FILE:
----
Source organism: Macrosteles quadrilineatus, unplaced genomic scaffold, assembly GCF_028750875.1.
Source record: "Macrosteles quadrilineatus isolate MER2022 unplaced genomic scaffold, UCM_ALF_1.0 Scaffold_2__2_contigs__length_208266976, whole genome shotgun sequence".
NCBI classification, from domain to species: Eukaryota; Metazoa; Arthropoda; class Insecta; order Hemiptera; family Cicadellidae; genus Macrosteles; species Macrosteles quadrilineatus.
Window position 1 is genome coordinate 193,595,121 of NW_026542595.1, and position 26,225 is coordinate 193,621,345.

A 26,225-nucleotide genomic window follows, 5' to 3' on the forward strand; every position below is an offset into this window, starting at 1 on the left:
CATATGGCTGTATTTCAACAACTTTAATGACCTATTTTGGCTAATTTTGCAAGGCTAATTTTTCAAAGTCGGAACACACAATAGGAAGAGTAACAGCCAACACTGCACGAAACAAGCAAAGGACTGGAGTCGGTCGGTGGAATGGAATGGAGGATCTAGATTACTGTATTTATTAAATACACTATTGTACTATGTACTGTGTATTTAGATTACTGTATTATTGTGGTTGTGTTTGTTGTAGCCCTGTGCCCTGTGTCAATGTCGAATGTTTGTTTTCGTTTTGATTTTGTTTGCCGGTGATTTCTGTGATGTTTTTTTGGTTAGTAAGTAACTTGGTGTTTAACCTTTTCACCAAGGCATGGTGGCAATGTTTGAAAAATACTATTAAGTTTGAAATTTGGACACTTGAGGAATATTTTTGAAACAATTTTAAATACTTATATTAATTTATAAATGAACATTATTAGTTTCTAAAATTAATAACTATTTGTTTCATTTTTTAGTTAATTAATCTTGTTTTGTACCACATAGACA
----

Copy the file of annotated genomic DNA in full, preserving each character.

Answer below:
Source organism: Macrosteles quadrilineatus, unplaced genomic scaffold, assembly GCF_028750875.1.
Source record: "Macrosteles quadrilineatus isolate MER2022 unplaced genomic scaffold, UCM_ALF_1.0 Scaffold_2__2_contigs__length_208266976, whole genome shotgun sequence".
NCBI classification, from domain to species: Eukaryota; Metazoa; Arthropoda; class Insecta; order Hemiptera; family Cicadellidae; genus Macrosteles; species Macrosteles quadrilineatus.
Window position 1 is genome coordinate 193,595,121 of NW_026542595.1, and position 26,225 is coordinate 193,621,345.

A 26,225-nucleotide genomic window follows, 5' to 3' on the forward strand; every position below is an offset into this window, starting at 1 on the left:
CATATGGCTGTATTTCAACAACTTTAATGACCTATTTTGGCTAATTTTGCAAGGCTAATTTTTCAAAGTCGGAACACACAATAGGAAGAGTAACAGCCAACACTGCACGAAACAAGCAAAGGACTGGAGTCGGTCGGTGGAATGGAATGGAGGATCTAGATTACTGTATTTATTAAATACACTATTGTACTATGTACTGTGTATTTAGATTACTGTATTATTGTGGTTGTGTTTGTTGTAGCCCTGTGCCCTGTGTCAATGTCGAATGTTTGTTTTCGTTTTGATTTTGTTTGCCGGTGATTTCTGTGATGTTTTTTTGGTTAGTAAGTAACTTGGTGTTTAACCTTTTCACCAAGGCATGGTGGCAATGTTTGAAAAATACTATTAAGTTTGAAATTTGGACACTTGAGGAATATTTTTGAAACAATTTTAAATACTTATATTAATTTATAAATGAACATTATTAGTTTCTAAAATTAATAACTATTTGTTTCATTTTTTAGTTAATTAATCTTGTTTTGTACCACATAGACA